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Dynamics and Predictability of Hurricane Nadine (2012) Evaluated through Convection-Permitting Ensemble Analysis and Forecasts

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  • 1 Department of Meteorology, The Pennsylvania State University, University Park, Pennsylvania
  • | 2 I.M. Systems Group, Rockville, Maryland, and National Oceanic and Atmospheric Administration/Environmental Modeling Center, College Park, Maryland
  • | 3 Laboratory for Atmospheres, NASA Goddard Space Flight Center, Greenbelt, Maryland
  • | 4 Department of Meteorology, The Pennsylvania State University, University Park, Pennsylvania
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Abstract

The governing dynamics and uncertainties of an ensemble simulation of Hurricane Nadine (2012) are assessed through the use of a regional-scale convection-permitting analysis and forecast system based on the Weather Research and Forecasting (WRF) Model and an ensemble Kalman filter (EnKF). For this case, the data that are utilized were collected during the 2012 phase of the National Aeronautics and Space Administration’s (NASA) Hurricane and Severe Storm Sentinel (HS3) experiment. The majority of the tracks of this ensemble were successful, correctly predicting Nadine’s turn toward the southwest ahead of an approaching midlatitude trough, though 10 members forecasted Nadine to be carried eastward by the trough. Ensemble composite and sensitivity analyses reveal the track divergence to be caused by differences in the environmental steering flow that resulted from uncertainties associated with the position and subsequent strength of a midlatitude trough.

Despite the general success of the ensemble track forecasts, the intensity forecasts indicated that Nadine would strengthen, which did not happen. A sensitivity experiment performed with the inclusion of sea surface temperature (SST) updates significantly reduced the intensity errors associated with the simulation. This weakening occurred as a result of cooling of the SST field in the vicinity of Nadine, which led to weaker surface sensible and latent heat fluxes at the air–sea interface. A comparison of environmental variables, including relative humidity, temperature, and shear yielded no obvious differences between the WRF-EnKF simulations and the HS3 observations. However, an initial intensity bias in which the WRF-EnKF vortices are stronger than the observed vortex appears to be the most likely cause of the final intensity errors.

Corresponding author address: Prof. Fuqing Zhang, Dept. of Meteorology, The Pennsylvania State University, 503 Walker Bldg., University Park, PA 16802. E-mail: fzhang@psu.edu

This article is included in the NASA Hurricane Severe Storm Sentinel (HS3) special collection.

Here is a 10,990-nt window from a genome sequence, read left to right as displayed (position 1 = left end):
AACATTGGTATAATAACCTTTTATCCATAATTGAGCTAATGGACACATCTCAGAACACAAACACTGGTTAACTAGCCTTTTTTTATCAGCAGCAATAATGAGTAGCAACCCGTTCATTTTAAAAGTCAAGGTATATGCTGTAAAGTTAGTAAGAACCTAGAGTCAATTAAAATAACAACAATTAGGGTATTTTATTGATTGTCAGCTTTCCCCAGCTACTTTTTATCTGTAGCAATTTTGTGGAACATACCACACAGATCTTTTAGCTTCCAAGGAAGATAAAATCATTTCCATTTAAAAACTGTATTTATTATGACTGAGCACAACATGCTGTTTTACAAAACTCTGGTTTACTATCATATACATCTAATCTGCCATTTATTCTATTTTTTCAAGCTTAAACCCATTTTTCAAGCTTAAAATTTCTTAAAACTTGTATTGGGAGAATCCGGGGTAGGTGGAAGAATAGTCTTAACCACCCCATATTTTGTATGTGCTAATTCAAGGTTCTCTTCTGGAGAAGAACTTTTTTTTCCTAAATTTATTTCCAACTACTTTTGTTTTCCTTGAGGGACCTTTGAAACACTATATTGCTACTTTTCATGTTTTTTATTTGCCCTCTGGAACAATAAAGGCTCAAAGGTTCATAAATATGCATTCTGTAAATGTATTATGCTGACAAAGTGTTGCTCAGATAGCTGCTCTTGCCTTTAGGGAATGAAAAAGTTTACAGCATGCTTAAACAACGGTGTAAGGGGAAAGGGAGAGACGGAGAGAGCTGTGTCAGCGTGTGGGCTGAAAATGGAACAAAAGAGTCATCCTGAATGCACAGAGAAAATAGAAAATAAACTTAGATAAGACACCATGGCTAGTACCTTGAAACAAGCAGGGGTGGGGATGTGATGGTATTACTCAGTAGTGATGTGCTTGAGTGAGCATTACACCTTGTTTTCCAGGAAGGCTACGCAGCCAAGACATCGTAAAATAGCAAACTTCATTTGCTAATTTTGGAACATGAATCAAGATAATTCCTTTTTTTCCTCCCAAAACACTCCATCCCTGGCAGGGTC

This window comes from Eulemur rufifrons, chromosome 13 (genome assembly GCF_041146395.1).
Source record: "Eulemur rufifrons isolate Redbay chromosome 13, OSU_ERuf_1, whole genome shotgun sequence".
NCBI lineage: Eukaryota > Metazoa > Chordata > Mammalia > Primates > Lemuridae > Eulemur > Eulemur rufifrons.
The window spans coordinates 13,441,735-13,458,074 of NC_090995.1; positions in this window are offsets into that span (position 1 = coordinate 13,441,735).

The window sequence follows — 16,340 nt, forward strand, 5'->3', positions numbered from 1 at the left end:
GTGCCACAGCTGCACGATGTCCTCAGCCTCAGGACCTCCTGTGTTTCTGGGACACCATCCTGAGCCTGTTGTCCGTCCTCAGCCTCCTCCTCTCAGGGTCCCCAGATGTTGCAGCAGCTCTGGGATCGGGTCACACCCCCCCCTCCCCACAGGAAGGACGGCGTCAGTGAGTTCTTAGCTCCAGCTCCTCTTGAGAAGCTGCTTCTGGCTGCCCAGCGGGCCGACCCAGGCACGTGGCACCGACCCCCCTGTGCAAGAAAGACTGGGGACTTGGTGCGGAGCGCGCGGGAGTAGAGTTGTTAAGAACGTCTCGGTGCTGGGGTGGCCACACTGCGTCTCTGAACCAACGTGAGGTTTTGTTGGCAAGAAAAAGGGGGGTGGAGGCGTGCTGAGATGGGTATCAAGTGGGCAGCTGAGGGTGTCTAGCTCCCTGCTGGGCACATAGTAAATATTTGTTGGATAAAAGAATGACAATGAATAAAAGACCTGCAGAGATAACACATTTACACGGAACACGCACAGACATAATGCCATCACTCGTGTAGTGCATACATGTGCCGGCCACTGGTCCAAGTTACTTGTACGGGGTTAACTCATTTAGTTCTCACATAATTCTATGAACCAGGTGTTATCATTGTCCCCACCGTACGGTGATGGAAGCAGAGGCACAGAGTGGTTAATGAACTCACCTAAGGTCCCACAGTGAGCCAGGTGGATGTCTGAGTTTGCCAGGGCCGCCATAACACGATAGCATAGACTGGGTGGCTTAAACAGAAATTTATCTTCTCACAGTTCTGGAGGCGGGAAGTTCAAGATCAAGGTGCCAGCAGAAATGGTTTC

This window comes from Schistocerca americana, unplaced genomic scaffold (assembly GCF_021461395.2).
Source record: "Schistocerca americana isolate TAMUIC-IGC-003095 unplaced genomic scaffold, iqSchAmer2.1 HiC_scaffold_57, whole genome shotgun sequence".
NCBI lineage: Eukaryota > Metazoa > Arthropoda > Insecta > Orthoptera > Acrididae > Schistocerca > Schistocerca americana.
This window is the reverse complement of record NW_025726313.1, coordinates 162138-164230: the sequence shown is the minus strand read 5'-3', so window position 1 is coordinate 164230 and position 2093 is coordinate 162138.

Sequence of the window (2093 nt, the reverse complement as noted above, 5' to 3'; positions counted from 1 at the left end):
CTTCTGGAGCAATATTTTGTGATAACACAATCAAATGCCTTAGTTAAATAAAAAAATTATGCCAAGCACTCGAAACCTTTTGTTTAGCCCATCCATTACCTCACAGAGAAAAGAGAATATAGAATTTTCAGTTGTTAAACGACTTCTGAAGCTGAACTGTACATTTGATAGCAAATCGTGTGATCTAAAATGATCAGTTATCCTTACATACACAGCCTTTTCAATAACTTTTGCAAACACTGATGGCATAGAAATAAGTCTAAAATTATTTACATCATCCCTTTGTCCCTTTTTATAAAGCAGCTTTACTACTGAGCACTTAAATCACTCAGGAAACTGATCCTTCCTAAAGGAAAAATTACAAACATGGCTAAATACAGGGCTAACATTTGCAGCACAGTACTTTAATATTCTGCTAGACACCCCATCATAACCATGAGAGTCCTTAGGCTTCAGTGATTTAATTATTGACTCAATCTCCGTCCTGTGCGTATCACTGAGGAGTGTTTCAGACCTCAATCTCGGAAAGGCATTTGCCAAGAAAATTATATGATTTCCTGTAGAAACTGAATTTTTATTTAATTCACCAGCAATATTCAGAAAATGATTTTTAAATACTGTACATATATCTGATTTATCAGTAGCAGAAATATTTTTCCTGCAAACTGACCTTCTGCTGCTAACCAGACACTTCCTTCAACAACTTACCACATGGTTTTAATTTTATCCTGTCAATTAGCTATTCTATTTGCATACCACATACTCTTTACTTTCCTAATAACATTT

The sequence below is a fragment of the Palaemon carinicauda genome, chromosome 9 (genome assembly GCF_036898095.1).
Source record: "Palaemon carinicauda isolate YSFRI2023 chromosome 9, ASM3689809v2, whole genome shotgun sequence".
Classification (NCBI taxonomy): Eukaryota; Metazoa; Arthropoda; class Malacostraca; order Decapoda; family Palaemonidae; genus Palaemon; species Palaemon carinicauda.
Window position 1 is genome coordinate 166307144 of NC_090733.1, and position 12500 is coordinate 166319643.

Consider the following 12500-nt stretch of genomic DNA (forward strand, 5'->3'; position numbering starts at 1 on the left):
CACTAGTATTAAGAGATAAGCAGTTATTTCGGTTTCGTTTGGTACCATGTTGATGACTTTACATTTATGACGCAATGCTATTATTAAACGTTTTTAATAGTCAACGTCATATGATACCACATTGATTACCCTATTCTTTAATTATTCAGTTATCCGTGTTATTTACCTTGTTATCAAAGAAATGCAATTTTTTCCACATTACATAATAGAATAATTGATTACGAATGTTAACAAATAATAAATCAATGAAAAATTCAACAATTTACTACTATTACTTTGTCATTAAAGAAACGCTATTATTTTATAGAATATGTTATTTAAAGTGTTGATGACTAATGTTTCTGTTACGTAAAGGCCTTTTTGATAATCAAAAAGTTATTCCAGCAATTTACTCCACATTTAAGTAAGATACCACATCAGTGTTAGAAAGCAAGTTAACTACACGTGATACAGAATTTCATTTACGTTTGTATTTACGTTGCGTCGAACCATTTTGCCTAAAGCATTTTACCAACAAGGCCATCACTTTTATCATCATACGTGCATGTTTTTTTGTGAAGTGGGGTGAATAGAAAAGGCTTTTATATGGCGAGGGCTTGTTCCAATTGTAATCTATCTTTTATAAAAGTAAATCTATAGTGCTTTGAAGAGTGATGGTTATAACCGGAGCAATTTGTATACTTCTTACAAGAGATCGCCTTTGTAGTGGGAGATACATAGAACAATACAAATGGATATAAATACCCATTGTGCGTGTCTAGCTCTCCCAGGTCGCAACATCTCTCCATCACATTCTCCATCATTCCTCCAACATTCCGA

Abstract

The governing dynamics and uncertainties of an ensemble simulation of Hurricane Nadine (2012) are assessed through the use of a regional-scale convection-permitting analysis and forecast system based on the Weather Research and Forecasting (WRF) Model and an ensemble Kalman filter (EnKF). For this case, the data that are utilized were collected during the 2012 phase of the National Aeronautics and Space Administration’s (NASA) Hurricane and Severe Storm Sentinel (HS3) experiment. The majority of the tracks of this ensemble were successful, correctly predicting Nadine’s turn toward the southwest ahead of an approaching midlatitude trough, though 10 members forecasted Nadine to be carried eastward by the trough. Ensemble composite and sensitivity analyses reveal the track divergence to be caused by differences in the environmental steering flow that resulted from uncertainties associated with the position and subsequent strength of a midlatitude trough.

Despite the general success of the ensemble track forecasts, the intensity forecasts indicated that Nadine would strengthen, which did not happen. A sensitivity experiment performed with the inclusion of sea surface temperature (SST) updates significantly reduced the intensity errors associated with the simulation. This weakening occurred as a result of cooling of the SST field in the vicinity of Nadine, which led to weaker surface sensible and latent heat fluxes at the air–sea interface. A comparison of environmental variables, including relative humidity, temperature, and shear yielded no obvious differences between the WRF-EnKF simulations and the HS3 observations. However, an initial intensity bias in which the WRF-EnKF vortices are stronger than the observed vortex appears to be the most likely cause of the final intensity errors.

Corresponding author address: Prof. Fuqing Zhang, Dept. of Meteorology, The Pennsylvania State University, 503 Walker Bldg., University Park, PA 16802. E-mail: fzhang@psu.edu

This article is included in the NASA Hurricane Severe Storm Sentinel (HS3) special collection.

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